In recent years, many companies have started to look at cold-climate regions as an ideal setting for building their datacenters. The Nordics are likely to gain market share thanks to some key advantages such as: abundant renewable energy, carbon neutrality, reliable power supply, low energy prices, political stability and faster time-to-market primarily due to ease of doing business.
However, moving datacenters to the Nordics might be an option not for everyone. For example, there are companies that need to have their data close to their business and customers, or there are those that cannot consider renewable energy as a first choice due to the nature of their business. Latency problems might arise when a datacenter is far from where it is needed. Finally, there are also those who are concerned by the impact on the environment and energy consumption provoked by a potentially massive migration of datacenter in those relatively contaminated (or almost uncontaminated) areas.
One of the biggest mistakes when pursuing ways to create a sustainable datacenter is just thinking about the “outside”: the location, the kind of resources it uses, the climate, the temperature, etc. It is actually time to start considering that energy efficiency and, consequently, sustainability is a challenge that must be tackled from the outside and also from the inside. By rethinking the design of every single element of a datacenter: from the building itself, until the smallest component of a server, as explained by Rabih Bashroush.
In a recent webinar organised by Submer Immersion Cooling, John Laban, from Open Compute Project, explained this concept, focusing on how to achieve energy efficiency in a datacenter by identifying all points of electricity waste in the delivery of power to datacenter and HPC.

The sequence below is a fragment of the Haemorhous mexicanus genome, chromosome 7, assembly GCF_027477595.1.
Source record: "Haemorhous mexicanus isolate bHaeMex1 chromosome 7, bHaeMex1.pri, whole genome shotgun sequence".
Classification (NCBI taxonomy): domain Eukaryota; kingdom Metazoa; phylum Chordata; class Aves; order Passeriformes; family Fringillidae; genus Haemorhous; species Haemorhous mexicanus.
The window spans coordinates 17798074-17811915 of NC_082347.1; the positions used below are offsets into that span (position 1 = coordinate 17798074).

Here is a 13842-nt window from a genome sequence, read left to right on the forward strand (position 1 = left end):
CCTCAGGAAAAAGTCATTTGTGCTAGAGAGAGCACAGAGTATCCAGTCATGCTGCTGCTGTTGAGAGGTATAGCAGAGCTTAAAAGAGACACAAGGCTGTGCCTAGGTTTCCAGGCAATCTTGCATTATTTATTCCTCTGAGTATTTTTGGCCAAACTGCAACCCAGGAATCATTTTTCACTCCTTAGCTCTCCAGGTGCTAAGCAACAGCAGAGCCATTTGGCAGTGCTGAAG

Another aspect that dramatically affects the efficiency and sustainability of a datacenter is cooling. The cooling process accounts for 40 percent of all power consumed by datacenters, finding the correct cooling strategy is a top priority for operators.
There are different methods of cooling for datacenters:
In this scenario, Submer does its part. How?
Submer Immersion Cooling is changing how datacenters are being built from the ground up, to be as efficient as possible and to have little or positive impact on the environment around them.
The Immersion Cooling solutions designed by Submer, have been conceived to make datacenters, HPC and hyperscalers smarter, helping them to drastically limit the use of energy, their footprint and their consumption of precious resources such as water.
Not only that. Starting from February, we’ve launched a new series of webinars and blog articles around HPC and datacenters to share knowledge and raise awareness on the role of datacenters and HPC in our society. A sort of speakers' corners, where our guests can freely talk about their experience and share their point of view on different topics: from datacentre design, to Immersion Cooling integration, from the environmental and social impact of datacenters to best practices to limit the electricity waste, etc.
(The article was originally published on https://www.publishing.ninja/V4/page/9337/378/84/1 and presented in a printed form in The Data Centre Trade Association magazine)